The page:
As an endocrine surgeon, one of the most common questions we get is “What will my life be like after surgery?” We’ve already answered that question for patients undergoing pancreatic and spleen surgery, but today, we’re going to focus on patients undergoing thyroid surgery. Below, we take a look at some of the short-term and long-term adjustments you’ll need to make after thyroid surgery.
Short-Term Adjustments After Thyroid Surgery
There are some things that may happen after thyroid surgery that you’ll need watch for so that trouble doesn’t start. Here are some things that may happen in the first few days after thyroid surgery, and how you can adjust for them.
- Low Blood Calcium – Surgical trauma to the thyroid gland can lead to lower levels of calcium in the blood. This can manifest into symptoms of numbness or a tingling sensation in your lips, hands and feet. You can help prevent this by taking a calcium supplement, but ask your surgeon before jumping into a calcium regimen.
- Incision Site Care – You’ll need to be prepared to care for your surgical site in the days after surgery. Keep the incision site clean and perform regular changes of your bandages. If you notice a lot of swelling or discharge coming from the site, contact your surgeon.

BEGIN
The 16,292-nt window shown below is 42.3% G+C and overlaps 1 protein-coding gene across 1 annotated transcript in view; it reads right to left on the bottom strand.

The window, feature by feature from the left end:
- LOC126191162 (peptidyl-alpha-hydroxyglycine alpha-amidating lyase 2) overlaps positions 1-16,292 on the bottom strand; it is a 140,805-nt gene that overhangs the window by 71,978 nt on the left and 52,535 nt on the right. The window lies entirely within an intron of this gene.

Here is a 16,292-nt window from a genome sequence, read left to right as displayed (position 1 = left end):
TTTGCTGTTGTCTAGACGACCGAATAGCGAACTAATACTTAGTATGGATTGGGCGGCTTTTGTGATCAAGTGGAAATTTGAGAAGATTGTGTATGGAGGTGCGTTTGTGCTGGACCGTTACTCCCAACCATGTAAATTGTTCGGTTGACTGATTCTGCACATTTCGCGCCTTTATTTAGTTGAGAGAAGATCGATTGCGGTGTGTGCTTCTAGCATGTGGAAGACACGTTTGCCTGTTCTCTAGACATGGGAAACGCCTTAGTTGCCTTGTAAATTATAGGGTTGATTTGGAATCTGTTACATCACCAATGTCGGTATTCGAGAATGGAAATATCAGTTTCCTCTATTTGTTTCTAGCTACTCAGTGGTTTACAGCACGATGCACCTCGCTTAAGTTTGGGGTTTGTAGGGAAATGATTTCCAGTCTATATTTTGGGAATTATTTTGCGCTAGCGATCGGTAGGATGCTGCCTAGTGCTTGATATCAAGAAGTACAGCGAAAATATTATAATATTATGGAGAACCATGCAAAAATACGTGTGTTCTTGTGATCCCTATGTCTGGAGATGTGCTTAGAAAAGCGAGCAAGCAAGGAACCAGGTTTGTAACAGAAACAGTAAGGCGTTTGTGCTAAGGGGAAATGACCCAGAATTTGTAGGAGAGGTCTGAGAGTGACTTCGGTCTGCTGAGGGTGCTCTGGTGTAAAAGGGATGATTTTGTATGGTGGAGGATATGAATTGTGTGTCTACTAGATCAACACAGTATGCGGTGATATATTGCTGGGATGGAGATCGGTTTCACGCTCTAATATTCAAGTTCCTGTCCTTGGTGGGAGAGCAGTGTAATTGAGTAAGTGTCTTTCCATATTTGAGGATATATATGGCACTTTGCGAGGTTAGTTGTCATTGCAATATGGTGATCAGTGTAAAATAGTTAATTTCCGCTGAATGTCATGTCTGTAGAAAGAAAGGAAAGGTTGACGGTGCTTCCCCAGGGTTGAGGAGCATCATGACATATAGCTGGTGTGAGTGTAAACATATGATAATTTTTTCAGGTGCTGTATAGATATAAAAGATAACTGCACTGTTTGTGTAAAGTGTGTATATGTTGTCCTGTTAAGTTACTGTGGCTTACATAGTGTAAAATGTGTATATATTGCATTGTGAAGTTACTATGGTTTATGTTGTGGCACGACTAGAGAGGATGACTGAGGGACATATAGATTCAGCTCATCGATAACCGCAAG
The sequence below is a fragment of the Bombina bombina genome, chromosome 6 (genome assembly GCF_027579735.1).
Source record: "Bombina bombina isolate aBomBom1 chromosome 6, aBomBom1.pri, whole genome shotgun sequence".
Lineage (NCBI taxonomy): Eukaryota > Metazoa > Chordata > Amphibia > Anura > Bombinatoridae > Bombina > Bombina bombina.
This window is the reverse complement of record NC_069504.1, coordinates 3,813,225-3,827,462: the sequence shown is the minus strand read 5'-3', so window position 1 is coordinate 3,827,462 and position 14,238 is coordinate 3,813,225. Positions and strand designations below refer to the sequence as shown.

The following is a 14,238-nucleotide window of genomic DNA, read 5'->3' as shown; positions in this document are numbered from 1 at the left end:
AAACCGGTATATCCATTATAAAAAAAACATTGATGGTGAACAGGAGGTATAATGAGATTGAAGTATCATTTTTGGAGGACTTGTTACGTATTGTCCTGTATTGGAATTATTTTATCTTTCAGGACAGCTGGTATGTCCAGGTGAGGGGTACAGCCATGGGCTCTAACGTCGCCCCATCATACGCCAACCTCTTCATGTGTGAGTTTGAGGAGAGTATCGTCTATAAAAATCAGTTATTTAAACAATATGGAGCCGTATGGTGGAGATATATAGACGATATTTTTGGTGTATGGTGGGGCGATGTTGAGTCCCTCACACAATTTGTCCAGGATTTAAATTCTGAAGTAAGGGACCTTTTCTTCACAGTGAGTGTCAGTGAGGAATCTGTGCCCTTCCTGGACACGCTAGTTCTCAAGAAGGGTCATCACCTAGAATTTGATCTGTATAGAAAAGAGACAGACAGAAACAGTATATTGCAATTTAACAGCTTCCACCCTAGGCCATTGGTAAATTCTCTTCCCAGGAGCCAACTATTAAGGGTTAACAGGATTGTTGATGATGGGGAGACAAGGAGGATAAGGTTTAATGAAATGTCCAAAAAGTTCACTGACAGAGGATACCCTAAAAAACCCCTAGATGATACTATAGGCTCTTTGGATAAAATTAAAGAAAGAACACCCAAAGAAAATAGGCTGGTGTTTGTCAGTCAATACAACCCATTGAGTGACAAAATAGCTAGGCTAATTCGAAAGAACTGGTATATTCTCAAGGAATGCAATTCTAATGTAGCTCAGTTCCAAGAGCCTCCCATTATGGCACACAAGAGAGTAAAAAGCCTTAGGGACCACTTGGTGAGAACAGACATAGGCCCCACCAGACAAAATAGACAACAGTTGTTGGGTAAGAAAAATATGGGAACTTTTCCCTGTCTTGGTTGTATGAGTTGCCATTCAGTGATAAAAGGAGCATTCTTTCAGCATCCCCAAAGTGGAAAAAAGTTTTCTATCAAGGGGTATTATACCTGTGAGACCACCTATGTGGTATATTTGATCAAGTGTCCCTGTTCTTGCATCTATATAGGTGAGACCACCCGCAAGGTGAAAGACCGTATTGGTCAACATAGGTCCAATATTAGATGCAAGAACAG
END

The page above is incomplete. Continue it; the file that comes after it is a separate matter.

- Work/School – You’ll need to take at least a week or two off of school or work, but it depends on how physical your job demands are. Limit your physical activity for the first couple of weeks, and avoid lifting heavy objects as it can strain your neck area.
Long-Term Adjustments After Thyroid Surgery
Here’s what you may have to get used to in the long term if you have undergone thyroid surgery.
- Medications – Depending on your situation, you may need to take hormone supplements on a regular basis for the rest of your life. This isn’t a huge adjustment, but it’s an important habit to continue if you want the correct levels of hormones in your body.
- Exercise – Once you are recovered from surgery, you’ll be able to return to physical activity and exercise. For many people whose hypothyroidism or hyperthyroidism was causing hormone issues, they may actually find it much easier to exercise after surgery once their hormone levels are under control. An irregular performing thyroid can leave a person feeling lethargic, so you’ll likely find yourself with more energy after the operation.
- Diet – Unlike other endocrine procedures like gallbladder or pancreas removal, you won’t need to adjust your diet after thyroid surgery. We recommend following a healthy diet, especially in the first few weeks after surgery when your body needs vital nutrients and vitamins to aid in recovery, but you won’t need to eliminate certain foods or large meals from your diet in the long-term after thyroid surgery.
As you can see, the lifestyle modifications after thyroid surgery aren’t all that difficult, so you shouldn’t worry about what might change after an operation. People often wish they would have had their thyroid issues taken care of sooner, so don’t delay. Reach out to Dr. Koeplin’s office today.